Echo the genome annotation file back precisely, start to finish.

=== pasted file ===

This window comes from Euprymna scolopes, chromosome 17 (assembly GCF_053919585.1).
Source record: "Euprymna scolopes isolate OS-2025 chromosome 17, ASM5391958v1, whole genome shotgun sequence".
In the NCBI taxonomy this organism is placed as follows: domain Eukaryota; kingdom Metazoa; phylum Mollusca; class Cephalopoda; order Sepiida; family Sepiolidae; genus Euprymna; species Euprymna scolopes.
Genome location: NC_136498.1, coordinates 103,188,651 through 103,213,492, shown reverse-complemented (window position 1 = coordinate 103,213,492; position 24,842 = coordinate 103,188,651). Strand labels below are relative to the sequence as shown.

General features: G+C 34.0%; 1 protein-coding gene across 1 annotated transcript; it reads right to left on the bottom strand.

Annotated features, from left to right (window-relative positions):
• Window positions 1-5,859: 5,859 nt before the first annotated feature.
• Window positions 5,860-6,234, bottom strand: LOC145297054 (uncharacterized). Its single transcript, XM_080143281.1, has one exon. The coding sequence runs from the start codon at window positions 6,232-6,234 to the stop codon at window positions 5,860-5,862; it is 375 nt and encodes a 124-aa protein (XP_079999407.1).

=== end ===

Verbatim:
This window comes from Euprymna scolopes, chromosome 17 (assembly GCF_053919585.1).
Source record: "Euprymna scolopes isolate OS-2025 chromosome 17, ASM5391958v1, whole genome shotgun sequence".
In the NCBI taxonomy this organism is placed as follows: domain Eukaryota; kingdom Metazoa; phylum Mollusca; class Cephalopoda; order Sepiida; family Sepiolidae; genus Euprymna; species Euprymna scolopes.
Genome location: NC_136498.1, coordinates 103,188,651 through 103,213,492, shown reverse-complemented (window position 1 = coordinate 103,213,492; position 24,842 = coordinate 103,188,651). Strand labels below are relative to the sequence as shown.

General features: G+C 34.0%; 1 protein-coding gene across 1 annotated transcript; it reads right to left on the bottom strand.

Annotated features, from left to right (window-relative positions):
• Window positions 1-5,859: 5,859 nt before the first annotated feature.
• Window positions 5,860-6,234, bottom strand: LOC145297054 (uncharacterized). Its single transcript, XM_080143281.1, has one exon. The coding sequence runs from the start codon at window positions 6,232-6,234 to the stop codon at window positions 5,860-5,862; it is 375 nt and encodes a 124-aa protein (XP_079999407.1).